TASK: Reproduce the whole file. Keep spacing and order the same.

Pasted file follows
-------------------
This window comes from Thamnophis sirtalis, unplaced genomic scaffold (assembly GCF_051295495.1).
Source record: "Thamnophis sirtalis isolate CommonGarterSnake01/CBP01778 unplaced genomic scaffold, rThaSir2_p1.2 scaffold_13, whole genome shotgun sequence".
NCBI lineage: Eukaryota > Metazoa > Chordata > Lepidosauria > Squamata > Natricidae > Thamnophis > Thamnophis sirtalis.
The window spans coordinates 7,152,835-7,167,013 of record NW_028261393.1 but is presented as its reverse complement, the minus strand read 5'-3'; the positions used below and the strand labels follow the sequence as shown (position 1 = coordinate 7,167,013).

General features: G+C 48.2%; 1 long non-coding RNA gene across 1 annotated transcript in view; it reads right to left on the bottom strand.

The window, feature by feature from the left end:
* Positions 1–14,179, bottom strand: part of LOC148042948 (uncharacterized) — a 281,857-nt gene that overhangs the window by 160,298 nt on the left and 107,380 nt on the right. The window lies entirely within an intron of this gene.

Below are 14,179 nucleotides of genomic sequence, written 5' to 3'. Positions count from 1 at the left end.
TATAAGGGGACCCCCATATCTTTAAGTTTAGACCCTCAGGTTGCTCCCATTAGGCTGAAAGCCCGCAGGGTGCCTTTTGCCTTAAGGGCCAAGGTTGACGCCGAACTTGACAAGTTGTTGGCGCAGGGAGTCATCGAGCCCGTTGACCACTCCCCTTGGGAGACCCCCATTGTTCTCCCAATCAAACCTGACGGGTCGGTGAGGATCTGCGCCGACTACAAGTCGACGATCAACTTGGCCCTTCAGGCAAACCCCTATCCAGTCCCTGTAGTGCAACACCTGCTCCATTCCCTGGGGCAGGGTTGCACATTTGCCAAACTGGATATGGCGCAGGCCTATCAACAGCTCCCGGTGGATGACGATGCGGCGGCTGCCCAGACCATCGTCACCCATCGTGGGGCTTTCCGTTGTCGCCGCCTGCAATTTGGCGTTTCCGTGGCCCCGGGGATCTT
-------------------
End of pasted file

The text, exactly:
This window comes from Thamnophis sirtalis, unplaced genomic scaffold (assembly GCF_051295495.1).
Source record: "Thamnophis sirtalis isolate CommonGarterSnake01/CBP01778 unplaced genomic scaffold, rThaSir2_p1.2 scaffold_13, whole genome shotgun sequence".
NCBI lineage: Eukaryota > Metazoa > Chordata > Lepidosauria > Squamata > Natricidae > Thamnophis > Thamnophis sirtalis.
The window spans coordinates 7,152,835-7,167,013 of record NW_028261393.1 but is presented as its reverse complement, the minus strand read 5'-3'; the positions used below and the strand labels follow the sequence as shown (position 1 = coordinate 7,167,013).

General features: G+C 48.2%; 1 long non-coding RNA gene across 1 annotated transcript in view; it reads right to left on the bottom strand.

The window, feature by feature from the left end:
* Positions 1–14,179, bottom strand: part of LOC148042948 (uncharacterized) — a 281,857-nt gene that overhangs the window by 160,298 nt on the left and 107,380 nt on the right. The window lies entirely within an intron of this gene.

Below are 14,179 nucleotides of genomic sequence, written 5' to 3'. Positions count from 1 at the left end.
TATAAGGGGACCCCCATATCTTTAAGTTTAGACCCTCAGGTTGCTCCCATTAGGCTGAAAGCCCGCAGGGTGCCTTTTGCCTTAAGGGCCAAGGTTGACGCCGAACTTGACAAGTTGTTGGCGCAGGGAGTCATCGAGCCCGTTGACCACTCCCCTTGGGAGACCCCCATTGTTCTCCCAATCAAACCTGACGGGTCGGTGAGGATCTGCGCCGACTACAAGTCGACGATCAACTTGGCCCTTCAGGCAAACCCCTATCCAGTCCCTGTAGTGCAACACCTGCTCCATTCCCTGGGGCAGGGTTGCACATTTGCCAAACTGGATATGGCGCAGGCCTATCAACAGCTCCCGGTGGATGACGATGCGGCGGCTGCCCAGACCATCGTCACCCATCGTGGGGCTTTCCGTTGTCGCCGCCTGCAATTTGGCGTTTCCGTGGCCCCGGGGATCTT